VIA Bus Stop

VIA Bus Stop

Architect
Miró Rivera Architects
Location
San Antonio, Texas, USA
Category
Bus stations
Dror Baldinger

VIA Bus Stop

Miró Rivera Architects as Architects

As part of a master plan to integrate the former Brooks Air Force Base into the City of San Antonio, Brooks Development Authority and VIA Metropolitan Transit formed a partnership to bring mass transportation to the previously isolated area. The partnership focused on the development of an iconic design concept for a series of new bus shelters to be installed throughout the newly-formed Brooks City-Base. Working with both entities, the architects developed a unique formal language that not only references the site’s history, but also meets the requirements of VIA’s transit operations and supports both agencies’ commitment to an elevated design aesthetic.


The bus stop meets various programmatic requirements while bolstering the identity of Brooks City-base as it transitions from a military hub to a large scale, mixed-use development that supports research and technology. As a nod to the region’s Air Force history, the design of the bus stop relies upon a dynamic vocabulary of flight and lightness that is atypical for transit shelters, using two “wings” to form the shelter’s steel canopy. The wings provide shade and protection from the elements for bus passengers, while also funneling rainwater into a series of concealed gutters. Designed as a prototype, the shelter is comprised of five shop-fabricated steel sections bolted together on site, a process that simplifies construction and eliminates costly field-welding. At a total wingspan of 32’, the scissor steel canopy is made of a series of parallel steel tubes individually cradled by a sheet of corrugated steel deck.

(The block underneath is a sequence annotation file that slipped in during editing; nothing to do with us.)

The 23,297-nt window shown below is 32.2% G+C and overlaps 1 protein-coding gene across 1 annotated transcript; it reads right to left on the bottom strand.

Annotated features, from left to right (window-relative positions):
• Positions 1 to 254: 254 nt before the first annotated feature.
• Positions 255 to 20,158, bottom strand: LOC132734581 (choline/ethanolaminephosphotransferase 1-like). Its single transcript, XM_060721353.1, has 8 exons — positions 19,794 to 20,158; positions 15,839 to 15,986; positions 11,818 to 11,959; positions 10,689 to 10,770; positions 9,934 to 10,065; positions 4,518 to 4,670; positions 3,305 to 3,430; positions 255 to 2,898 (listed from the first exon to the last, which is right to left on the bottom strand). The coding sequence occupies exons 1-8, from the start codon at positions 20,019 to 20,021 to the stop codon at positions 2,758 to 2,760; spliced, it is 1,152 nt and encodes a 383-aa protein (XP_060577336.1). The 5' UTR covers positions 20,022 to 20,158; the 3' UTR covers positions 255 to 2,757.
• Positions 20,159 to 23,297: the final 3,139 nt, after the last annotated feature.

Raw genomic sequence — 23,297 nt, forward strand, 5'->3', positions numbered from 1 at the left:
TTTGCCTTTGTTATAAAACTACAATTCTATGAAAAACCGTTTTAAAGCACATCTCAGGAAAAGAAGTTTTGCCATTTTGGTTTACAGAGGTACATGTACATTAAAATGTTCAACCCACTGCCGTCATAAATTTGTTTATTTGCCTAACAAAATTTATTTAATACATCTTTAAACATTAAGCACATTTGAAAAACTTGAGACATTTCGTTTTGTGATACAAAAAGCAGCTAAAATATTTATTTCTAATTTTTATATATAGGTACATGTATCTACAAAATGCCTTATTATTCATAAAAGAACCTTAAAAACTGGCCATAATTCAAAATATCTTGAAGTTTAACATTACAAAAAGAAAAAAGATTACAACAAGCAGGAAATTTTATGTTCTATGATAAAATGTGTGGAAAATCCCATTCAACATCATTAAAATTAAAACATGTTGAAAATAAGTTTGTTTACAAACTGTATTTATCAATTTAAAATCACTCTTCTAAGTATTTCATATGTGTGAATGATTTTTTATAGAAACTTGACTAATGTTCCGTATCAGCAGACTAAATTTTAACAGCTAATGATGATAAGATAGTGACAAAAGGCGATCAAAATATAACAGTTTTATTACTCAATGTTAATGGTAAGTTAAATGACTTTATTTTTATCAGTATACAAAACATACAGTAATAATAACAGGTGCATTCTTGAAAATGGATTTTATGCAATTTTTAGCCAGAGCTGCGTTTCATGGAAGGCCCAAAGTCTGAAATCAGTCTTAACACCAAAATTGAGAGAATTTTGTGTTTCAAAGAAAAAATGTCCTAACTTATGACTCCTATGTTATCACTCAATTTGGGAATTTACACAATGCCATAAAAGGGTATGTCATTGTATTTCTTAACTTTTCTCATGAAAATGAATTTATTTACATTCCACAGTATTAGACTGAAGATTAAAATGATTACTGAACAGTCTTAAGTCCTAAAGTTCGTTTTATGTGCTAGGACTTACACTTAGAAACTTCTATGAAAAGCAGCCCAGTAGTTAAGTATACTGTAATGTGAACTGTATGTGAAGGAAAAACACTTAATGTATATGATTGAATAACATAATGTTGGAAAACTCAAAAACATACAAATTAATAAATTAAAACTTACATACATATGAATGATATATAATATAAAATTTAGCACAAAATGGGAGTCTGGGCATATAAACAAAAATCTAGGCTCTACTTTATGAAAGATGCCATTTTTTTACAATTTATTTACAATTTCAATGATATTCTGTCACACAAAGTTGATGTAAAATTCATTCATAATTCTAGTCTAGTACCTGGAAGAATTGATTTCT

The tubes extend in two 14’-6” cantilevers from the shelter’s vertical supports. Meanwhile, the monolithic concrete bench serves as a structural grade beam. Additional features include an integral bus route display and on-site passenger information system, accommodations for disabled patrons, and a cart corral for patrons of the adjacent shopping center. The concrete bench features individual seats at varied levels in order to discourage overnight use, while durable anti-graffiti paint enables easy cleaning. Inexpensive, low-maintenance LED lighting illuminates the shelter, creating a safe and inviting environment during evening service hours.

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